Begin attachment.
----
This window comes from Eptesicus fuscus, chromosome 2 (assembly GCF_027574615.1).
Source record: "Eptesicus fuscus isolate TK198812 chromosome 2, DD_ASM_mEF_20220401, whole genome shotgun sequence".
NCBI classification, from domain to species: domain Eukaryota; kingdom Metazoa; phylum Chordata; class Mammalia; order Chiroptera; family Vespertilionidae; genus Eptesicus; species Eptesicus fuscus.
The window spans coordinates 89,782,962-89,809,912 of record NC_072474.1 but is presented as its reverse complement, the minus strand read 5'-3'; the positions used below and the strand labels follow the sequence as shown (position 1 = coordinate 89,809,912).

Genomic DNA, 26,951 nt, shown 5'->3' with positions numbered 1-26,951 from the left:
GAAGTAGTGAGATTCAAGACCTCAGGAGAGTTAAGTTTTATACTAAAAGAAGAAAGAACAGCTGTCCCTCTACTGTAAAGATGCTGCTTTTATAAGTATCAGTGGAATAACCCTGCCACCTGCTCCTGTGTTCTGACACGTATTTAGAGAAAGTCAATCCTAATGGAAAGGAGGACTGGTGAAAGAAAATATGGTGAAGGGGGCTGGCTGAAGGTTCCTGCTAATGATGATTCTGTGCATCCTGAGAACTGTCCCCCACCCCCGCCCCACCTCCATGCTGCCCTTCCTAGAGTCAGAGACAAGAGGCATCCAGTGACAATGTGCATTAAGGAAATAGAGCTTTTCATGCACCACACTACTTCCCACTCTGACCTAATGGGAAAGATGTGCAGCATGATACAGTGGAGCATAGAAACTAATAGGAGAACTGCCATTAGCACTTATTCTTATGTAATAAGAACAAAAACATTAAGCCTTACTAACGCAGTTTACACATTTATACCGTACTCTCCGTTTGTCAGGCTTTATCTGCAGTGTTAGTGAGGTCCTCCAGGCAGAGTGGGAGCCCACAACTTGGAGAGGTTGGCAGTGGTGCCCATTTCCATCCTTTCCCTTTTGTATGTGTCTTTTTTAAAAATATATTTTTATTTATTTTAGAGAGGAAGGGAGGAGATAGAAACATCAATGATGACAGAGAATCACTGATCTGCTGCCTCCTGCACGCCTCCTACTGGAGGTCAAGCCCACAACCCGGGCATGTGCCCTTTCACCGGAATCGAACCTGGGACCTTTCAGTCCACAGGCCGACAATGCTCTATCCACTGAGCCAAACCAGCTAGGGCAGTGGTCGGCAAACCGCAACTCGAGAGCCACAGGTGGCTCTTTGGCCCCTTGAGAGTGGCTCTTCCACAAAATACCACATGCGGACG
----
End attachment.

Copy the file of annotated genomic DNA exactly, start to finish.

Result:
This window comes from Eptesicus fuscus, chromosome 2 (assembly GCF_027574615.1).
Source record: "Eptesicus fuscus isolate TK198812 chromosome 2, DD_ASM_mEF_20220401, whole genome shotgun sequence".
NCBI classification, from domain to species: domain Eukaryota; kingdom Metazoa; phylum Chordata; class Mammalia; order Chiroptera; family Vespertilionidae; genus Eptesicus; species Eptesicus fuscus.
The window spans coordinates 89,782,962-89,809,912 of record NC_072474.1 but is presented as its reverse complement, the minus strand read 5'-3'; the positions used below and the strand labels follow the sequence as shown (position 1 = coordinate 89,809,912).

Genomic DNA, 26,951 nt, shown 5'->3' with positions numbered 1-26,951 from the left:
GAAGTAGTGAGATTCAAGACCTCAGGAGAGTTAAGTTTTATACTAAAAGAAGAAAGAACAGCTGTCCCTCTACTGTAAAGATGCTGCTTTTATAAGTATCAGTGGAATAACCCTGCCACCTGCTCCTGTGTTCTGACACGTATTTAGAGAAAGTCAATCCTAATGGAAAGGAGGACTGGTGAAAGAAAATATGGTGAAGGGGGCTGGCTGAAGGTTCCTGCTAATGATGATTCTGTGCATCCTGAGAACTGTCCCCCACCCCCGCCCCACCTCCATGCTGCCCTTCCTAGAGTCAGAGACAAGAGGCATCCAGTGACAATGTGCATTAAGGAAATAGAGCTTTTCATGCACCACACTACTTCCCACTCTGACCTAATGGGAAAGATGTGCAGCATGATACAGTGGAGCATAGAAACTAATAGGAGAACTGCCATTAGCACTTATTCTTATGTAATAAGAACAAAAACATTAAGCCTTACTAACGCAGTTTACACATTTATACCGTACTCTCCGTTTGTCAGGCTTTATCTGCAGTGTTAGTGAGGTCCTCCAGGCAGAGTGGGAGCCCACAACTTGGAGAGGTTGGCAGTGGTGCCCATTTCCATCCTTTCCCTTTTGTATGTGTCTTTTTTAAAAATATATTTTTATTTATTTTAGAGAGGAAGGGAGGAGATAGAAACATCAATGATGACAGAGAATCACTGATCTGCTGCCTCCTGCACGCCTCCTACTGGAGGTCAAGCCCACAACCCGGGCATGTGCCCTTTCACCGGAATCGAACCTGGGACCTTTCAGTCCACAGGCCGACAATGCTCTATCCACTGAGCCAAACCAGCTAGGGCAGTGGTCGGCAAACCGCAACTCGAGAGCCACAGGTGGCTCTTTGGCCCCTTGAGAGTGGCTCTTCCACAAAATACCACATGCGGACG